Aegon and Axa demonstrate tier one uncertainty
Deals by insurers Aegon and Axa have highlighted the divergence among European regulatory approaches to tier one capital, even as an EU Directive on the issue is planned. On Friday October 8 Dutch life insurance company Aegon priced a tap of the tier one deal it structured in June. Although tier one does not yet strictly exist for Dutch insurers, the structure of the deal anticipates the EU Directive Solvency II, which will harmonize capital tiering for insurance companies. The Directive is in the consultation process with a framework expected to be published next year.
Simultaneously, French insurance company Axa is marketing a deal that ignores any trend towards EU harmonization, by using structures that would be illegal in most of the rest of Europe and probably in the upcoming Directive. The ?200 million ($248 million) issue uses a French law passed in August 2003 to enable it to directly issue subordinated capital that counts as tier one, a change to the commercial code passed earlier this year that enables it to issue cheaply from its EMTN programme and legislation that allows it to use a dividend pusher clause to encourage investors.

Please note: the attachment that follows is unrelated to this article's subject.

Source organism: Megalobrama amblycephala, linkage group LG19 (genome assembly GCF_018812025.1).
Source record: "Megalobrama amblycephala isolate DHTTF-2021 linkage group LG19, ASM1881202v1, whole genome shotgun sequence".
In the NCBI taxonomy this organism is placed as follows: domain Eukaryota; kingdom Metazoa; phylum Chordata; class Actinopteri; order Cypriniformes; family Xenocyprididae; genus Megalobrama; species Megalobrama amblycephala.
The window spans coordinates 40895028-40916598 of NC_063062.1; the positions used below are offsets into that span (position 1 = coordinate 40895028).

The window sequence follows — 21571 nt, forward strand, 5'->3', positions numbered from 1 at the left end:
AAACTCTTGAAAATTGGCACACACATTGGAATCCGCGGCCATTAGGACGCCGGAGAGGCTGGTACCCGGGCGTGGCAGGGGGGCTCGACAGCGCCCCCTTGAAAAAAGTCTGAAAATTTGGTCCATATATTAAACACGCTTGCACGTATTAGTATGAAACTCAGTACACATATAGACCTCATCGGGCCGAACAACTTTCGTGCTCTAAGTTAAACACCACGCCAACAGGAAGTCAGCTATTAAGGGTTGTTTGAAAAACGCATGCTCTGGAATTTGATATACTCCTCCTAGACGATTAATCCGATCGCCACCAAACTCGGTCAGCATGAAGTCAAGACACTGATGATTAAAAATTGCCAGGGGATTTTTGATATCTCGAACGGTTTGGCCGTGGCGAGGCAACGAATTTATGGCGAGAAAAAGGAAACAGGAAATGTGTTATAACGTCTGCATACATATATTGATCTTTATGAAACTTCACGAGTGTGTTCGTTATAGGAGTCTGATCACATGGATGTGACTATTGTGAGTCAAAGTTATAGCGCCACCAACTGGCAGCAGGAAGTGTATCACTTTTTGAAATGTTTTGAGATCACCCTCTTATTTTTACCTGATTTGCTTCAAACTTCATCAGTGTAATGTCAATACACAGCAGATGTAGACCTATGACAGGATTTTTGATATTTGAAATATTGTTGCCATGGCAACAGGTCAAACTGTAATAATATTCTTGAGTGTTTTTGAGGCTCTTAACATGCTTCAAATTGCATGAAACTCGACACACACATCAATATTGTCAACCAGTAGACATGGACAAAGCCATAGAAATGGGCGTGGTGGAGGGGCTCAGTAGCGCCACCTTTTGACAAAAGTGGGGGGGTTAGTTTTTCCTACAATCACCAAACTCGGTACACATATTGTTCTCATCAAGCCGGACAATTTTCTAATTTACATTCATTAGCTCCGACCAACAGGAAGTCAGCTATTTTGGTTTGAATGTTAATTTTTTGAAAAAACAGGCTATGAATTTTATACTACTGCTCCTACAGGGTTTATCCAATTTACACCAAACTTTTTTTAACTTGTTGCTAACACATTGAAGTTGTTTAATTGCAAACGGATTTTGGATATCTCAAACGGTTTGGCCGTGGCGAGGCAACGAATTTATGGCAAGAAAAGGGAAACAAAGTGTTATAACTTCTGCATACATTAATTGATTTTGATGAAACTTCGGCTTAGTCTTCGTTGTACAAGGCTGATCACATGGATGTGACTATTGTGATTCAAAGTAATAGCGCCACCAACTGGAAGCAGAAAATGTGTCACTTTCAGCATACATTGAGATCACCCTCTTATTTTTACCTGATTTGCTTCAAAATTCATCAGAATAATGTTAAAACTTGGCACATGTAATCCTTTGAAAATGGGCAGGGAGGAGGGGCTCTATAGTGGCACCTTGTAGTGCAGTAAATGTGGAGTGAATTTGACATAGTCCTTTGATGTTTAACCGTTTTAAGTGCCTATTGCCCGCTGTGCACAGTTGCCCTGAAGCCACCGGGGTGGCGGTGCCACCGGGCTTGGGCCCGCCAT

A pusher clause forces payment of a bond coupon after a dividend to shareholders, something not permitted by most European regulators and explicitly frowned upon by the UK's FSA, which recently said it thought the clause diminished the quality of the capital.